Les roses de Saadi J'ai voulu ce matin te rapporter des roses; Mais j'en avais tant pris dans mes ceintures closes Que les noeuds trop serré n'ont pu les contenir. Les noeuds ont éclaté. Les roses envolées Dans le vent, á la mer s'en sont toutes allées. Elles ont suivi l'eau pour ne plus revenir. La vague en a paru rouge et comme enflammée. Ce soir, ma robe encore en est toute embaumée. . . Respires-en sur moi 'lodorant souvenir. The roses of Saadi The knots burst. All the roses took wing, The air was filled with roses flying, Carried by the wind, into the sea. The waves are red, as though they are burning. My dress still has the scent of the morning, Remembering roses. Smell them on me.

I wanted to bring you roses this morning. There were so many I wanted to bring, The knots at my waist could not hold so many.

Les séparés N'écris pas. Je suis triste, et je voudrais m'éteindre. Les beaux étés sans toi, c'est la nuit sans flambeau. J'ai refermé mes bras qui ne peuvent t'atteindre, Et frapper á mon Coeur, c'est frapper au tombeau.                               N'écris pas! N'écris pas. N'apprenons qu'à toi, si je t'aimais! Au fond de ton absence écouter que tu m'aimes, C'est entendre le ciel sans y monter jamais.                               N'écris pas! N'écris pas. Je te crains; j'ai peur de ma mémoire; Elle a gardé ta voix qui m'appelle souvent. Ne montre pas l'eau vive à qui ne peut la boire. Une chère écriture est un portrait vivant.                               N'écris pas! N'écris pas ces doux mots que je n'ose plus lire: Il semble que ta voix les pand sur mon cœur; Que je los vois brûler à travers ton sourire; Il semble qu'un baiser les empreint sur mon Coeur.                               N'écris pas!


Apart Do not write. I am sad, and want my light put out. Summers in your absence are as dark as a room. I have closed my arms again. They must do without. To knock at my heart is like knocking at a tomb.                              Do not write! Do not write. Let us learn to die as best we may. Did I love you? Ask God. Ask yourself. Do you know? To hear that you love me when you are far away, Is like hearing from heaven and never to go.                              Do not write! Do not write. I fear you. I fear to remember, For memory holds the voice I have often heard. To the one who cannot drink, do not show water, The beloved one's picture in the handwritten word.                              Do not write! Do not write those gentle words that I dare not see, It seems that your voice is spreading them on my heart, Across your smile, on fire, they appear to me, It seems that a kiss is printing them on my heart.                              Do not write!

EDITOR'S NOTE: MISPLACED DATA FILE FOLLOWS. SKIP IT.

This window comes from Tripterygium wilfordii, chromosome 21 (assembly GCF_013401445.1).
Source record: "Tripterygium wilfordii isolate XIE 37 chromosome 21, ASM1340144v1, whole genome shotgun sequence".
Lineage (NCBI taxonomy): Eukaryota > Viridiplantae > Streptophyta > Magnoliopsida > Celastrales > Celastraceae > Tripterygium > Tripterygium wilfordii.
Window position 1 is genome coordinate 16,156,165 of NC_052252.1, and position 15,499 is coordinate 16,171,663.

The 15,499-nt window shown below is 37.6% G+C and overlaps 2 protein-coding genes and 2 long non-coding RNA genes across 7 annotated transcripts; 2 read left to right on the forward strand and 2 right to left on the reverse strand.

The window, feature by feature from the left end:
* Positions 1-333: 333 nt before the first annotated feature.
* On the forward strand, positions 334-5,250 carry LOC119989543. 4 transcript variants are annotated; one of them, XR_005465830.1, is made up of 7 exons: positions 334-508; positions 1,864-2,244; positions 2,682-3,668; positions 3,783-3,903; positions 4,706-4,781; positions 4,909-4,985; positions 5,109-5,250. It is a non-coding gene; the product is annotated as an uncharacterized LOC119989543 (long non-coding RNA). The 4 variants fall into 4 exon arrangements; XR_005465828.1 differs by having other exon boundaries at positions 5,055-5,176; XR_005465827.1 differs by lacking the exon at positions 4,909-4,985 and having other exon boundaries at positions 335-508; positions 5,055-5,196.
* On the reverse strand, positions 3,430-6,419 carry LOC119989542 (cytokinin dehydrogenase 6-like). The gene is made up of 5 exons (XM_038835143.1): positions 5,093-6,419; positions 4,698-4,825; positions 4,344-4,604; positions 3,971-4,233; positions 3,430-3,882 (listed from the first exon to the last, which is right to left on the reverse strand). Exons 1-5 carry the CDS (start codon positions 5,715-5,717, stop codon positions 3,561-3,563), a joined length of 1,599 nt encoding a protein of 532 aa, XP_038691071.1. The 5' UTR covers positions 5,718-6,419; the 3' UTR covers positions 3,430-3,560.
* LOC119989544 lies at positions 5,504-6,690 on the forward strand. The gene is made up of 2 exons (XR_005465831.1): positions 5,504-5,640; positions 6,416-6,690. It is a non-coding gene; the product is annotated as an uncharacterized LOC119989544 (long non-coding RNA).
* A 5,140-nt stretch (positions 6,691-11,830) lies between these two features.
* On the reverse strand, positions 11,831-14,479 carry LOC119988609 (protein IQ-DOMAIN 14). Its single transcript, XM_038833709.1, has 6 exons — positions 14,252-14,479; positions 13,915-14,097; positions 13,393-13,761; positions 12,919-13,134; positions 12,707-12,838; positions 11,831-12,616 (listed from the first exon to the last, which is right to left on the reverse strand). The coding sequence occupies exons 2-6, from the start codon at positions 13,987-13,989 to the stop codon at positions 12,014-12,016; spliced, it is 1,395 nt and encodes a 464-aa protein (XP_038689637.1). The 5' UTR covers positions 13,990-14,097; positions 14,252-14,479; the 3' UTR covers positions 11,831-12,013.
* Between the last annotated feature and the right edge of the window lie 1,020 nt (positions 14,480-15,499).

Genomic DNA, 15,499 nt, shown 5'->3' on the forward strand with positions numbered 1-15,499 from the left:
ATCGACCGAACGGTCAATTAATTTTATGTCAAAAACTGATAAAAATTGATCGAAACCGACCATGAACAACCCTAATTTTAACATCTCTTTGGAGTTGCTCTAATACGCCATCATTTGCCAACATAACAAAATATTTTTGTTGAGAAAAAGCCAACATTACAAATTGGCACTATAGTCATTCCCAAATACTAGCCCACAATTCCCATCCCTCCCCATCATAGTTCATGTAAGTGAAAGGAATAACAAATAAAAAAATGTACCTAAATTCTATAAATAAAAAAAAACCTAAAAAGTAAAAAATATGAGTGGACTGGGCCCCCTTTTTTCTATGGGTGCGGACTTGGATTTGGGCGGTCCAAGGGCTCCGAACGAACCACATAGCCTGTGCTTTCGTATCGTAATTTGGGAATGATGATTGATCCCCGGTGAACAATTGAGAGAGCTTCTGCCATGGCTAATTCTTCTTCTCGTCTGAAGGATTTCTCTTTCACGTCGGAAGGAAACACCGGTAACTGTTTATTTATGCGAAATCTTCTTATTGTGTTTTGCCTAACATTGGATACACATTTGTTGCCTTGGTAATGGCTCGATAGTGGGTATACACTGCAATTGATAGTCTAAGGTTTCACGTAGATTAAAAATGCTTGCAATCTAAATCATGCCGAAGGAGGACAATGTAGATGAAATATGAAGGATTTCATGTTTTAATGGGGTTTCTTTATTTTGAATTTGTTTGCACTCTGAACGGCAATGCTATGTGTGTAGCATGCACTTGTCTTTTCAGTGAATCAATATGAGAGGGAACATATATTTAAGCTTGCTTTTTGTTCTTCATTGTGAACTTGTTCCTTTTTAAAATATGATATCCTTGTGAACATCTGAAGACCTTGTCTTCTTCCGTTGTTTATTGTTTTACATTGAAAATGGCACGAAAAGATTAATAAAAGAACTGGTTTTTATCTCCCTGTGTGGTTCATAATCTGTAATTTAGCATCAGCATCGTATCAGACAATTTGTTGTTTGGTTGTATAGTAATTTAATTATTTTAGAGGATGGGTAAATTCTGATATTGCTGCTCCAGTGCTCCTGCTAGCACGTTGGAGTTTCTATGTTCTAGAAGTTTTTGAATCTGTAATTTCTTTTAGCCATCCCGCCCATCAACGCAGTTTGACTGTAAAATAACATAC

La couronne effeuillée J'irai, j'irai porter ma couronne effeuillée Au jardin de mon père où revit toute fleur; J'y répandrai longtemps mon âme agenouillée: Mon père a des secrets pour vaincre la douleur. J'irai, J'irai lui dire, au moins avec mes larmes: «Regardez, j'ai souffert. . . » il me regardera, Et sous mes jours changés, sous mes pâleurs sans charmes, Parce qu'il est mon père il me reconnaîtra. Il dira: «C'est donc vous, chère âme désolée! La terre manqué-t-elle â vos pas égarés? Chère âme, je suis Dieu: ne soyez plus trouble; Voici votre maison, voici mon Coeur, entrez!» O clémence! ô douceur! ô saint refuge! ô père! Votre enfant qui pleurait vous l'avez entendu! Je vous obtiens déjà puisque je vous espère Et que vous possédez tout ce que j'ai perdu. Vous ne rejetez pas la fleur qui n'est plus belle, Ce crime de la terre au ciel est pardonné. vous ne maudirez pas votre enfant infidèle, Non d'avoir rien vendu, mais d'avoir tout donné.   Withered laurel I shall go, I shall take my withered laurel To his garden where the flower lives again. I shall pour my soul out to him as I kneel: My father has secret ways of healing pain. I shall go, I shall tell him at least with tears, “Look, I have suffered.” And he will see. Under my changed days and the pallor of years, Because he is my father he will know me. He will say, “There you are at last, dear sadness! Do you still yearn for the earth you used to roam? Dear soul, I am your God. Now be at peace: Here is my heart, come in! Here is your home!” O mercy! Sweetness! Holy refuge! Father, You listened to your daughter when she wept! I hoped for you and so already have you, And everything that I have lost you kept. You will not reject what is not beautiful: Heaven pardons what the world holds criminal. You will not damn your child who was unfaithful, Not for having nothing, but for giving all.

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This article originally appeared in The New Criterion, Volume 14 Number 3, on page 34